EnergyOr Ups the Ante for Endurance

Dean Sigler Fuel Cells, Hybrid Aircraft, Hydrogen Fuel, Sustainable Aviation, Uncategorized 0 Comments

Staying airborne for more than an hour or two might seem like a huge leap for battery-powered electric aircraft.  Inspired designers like Eric Raymond have been able to use solar cells to extend their flights to near-perpetual states.  A large craft like Solar Impulse 2 remains in flight for up to five successive days and nights only through careful energy management and flight planning.  Researchers are looking at hydrogen fuel cells as an alternative to batteries, with the hopes of achieving greater endurance. One company, EnergyOr, has developed two still small fuel cells to power their rotary- and fixed-wing drones, setting several records in the process.  With payloads and maximum takeoff weights that enable carrying a 4K camera or large …

Ion Tiger Exceeds 48 Hours in Flight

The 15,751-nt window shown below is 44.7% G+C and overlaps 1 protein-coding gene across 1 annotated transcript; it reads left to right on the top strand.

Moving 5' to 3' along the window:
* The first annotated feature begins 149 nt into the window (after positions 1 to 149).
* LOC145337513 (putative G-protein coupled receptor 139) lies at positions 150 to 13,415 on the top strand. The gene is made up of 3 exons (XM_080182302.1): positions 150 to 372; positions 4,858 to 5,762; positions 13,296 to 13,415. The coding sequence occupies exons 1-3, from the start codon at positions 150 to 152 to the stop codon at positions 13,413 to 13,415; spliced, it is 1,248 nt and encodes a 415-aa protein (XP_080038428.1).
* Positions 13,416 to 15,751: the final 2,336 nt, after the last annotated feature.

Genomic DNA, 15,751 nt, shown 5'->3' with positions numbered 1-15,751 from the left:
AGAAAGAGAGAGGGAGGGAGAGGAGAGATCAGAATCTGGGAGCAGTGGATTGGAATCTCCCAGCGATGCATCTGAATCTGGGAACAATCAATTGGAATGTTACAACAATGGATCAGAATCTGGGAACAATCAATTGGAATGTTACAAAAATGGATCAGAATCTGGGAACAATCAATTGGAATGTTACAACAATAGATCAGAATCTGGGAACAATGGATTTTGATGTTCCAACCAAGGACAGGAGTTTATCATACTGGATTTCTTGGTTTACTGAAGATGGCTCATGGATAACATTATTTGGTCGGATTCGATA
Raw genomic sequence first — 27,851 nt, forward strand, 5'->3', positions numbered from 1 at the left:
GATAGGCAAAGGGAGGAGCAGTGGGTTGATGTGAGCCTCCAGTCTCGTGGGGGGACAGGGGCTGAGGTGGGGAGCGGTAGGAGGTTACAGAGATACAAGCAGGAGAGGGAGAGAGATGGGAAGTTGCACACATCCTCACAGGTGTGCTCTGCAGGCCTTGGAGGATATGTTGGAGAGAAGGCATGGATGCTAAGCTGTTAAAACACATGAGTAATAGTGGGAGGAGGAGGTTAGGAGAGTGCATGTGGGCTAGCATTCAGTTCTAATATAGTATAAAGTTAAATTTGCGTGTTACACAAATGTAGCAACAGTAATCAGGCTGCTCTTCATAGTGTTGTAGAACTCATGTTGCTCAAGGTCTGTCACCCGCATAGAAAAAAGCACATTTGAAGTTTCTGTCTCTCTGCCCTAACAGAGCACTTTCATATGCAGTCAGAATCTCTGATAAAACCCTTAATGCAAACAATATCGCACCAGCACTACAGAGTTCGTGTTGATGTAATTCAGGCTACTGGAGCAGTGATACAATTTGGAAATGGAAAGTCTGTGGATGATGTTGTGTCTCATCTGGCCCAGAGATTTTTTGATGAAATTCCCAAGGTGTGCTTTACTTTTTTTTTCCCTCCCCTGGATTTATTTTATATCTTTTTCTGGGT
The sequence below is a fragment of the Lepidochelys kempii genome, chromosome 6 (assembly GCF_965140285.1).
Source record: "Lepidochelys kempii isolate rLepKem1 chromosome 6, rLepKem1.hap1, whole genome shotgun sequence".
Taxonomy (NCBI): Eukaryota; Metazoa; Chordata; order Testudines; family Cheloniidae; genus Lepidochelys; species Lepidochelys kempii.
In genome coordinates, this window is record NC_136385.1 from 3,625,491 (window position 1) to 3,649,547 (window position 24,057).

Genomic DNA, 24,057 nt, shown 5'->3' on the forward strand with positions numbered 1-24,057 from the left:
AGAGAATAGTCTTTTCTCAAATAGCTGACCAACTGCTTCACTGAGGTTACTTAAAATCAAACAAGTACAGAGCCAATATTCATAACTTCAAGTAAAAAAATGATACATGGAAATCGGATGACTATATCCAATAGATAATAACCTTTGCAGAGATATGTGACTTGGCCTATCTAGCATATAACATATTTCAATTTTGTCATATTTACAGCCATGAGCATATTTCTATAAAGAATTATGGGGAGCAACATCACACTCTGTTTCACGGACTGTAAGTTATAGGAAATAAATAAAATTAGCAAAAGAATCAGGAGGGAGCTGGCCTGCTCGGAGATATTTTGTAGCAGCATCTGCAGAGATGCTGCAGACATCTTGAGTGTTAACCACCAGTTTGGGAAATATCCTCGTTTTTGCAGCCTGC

Dean Sigler Electric Powerplants, Sustainable Aviation 0 Comments

Researchers at the U.S. Naval Research Laboratory flew their fuel cell powered Ion Tiger UAV for 48 hours and 1 minute on April 16-18 by using liquid hydrogen fuel in a new, NRL-developed, cryogenic fuel storage tank and delivery system. This flight shatters their previous record of 26 hours and 2 minutes set in 2012 using the same vehicle, but with gaseous hydrogen stored at 5000 psi.  The airplane had flown 23 hours, 17 minutes in 2009. The 550 Watt (0.75 horsepower) fuel cell onboard the Ion Tiger has about four times the efficiency of a comparable internal combustion engine and the system provides seven times the energy in the equivalent weight of batteries.  The Ion Tiger weighs approximately 37 …

Isn’t It Ionic?

Dean Sigler Uncategorized 0 Comments

Only a few months after the first heavier-than-air hydrogen-fueled crossing of the English Channel (See Man of La Manche, October 29), the Naval Research Laboratory flew its hydrogen fuel cell-powered Ion Tiger for an endurance record of 26 hours and one minute.  The flight took place on November 16th through November 17th. The Navy press release claims, “Fuel cells create an electrical current when they convert hydrogen and oxygen into water and heat.  The 550 Watt (0.75 horsepower) fuel cell onboard the Ion Tiger has about four times the efficiency of a comparable internal combustion engine and the system provides seven times the energy in the equivalent weight of batteries. The Ion Tiger weighs approximately 37 pounds and carries a …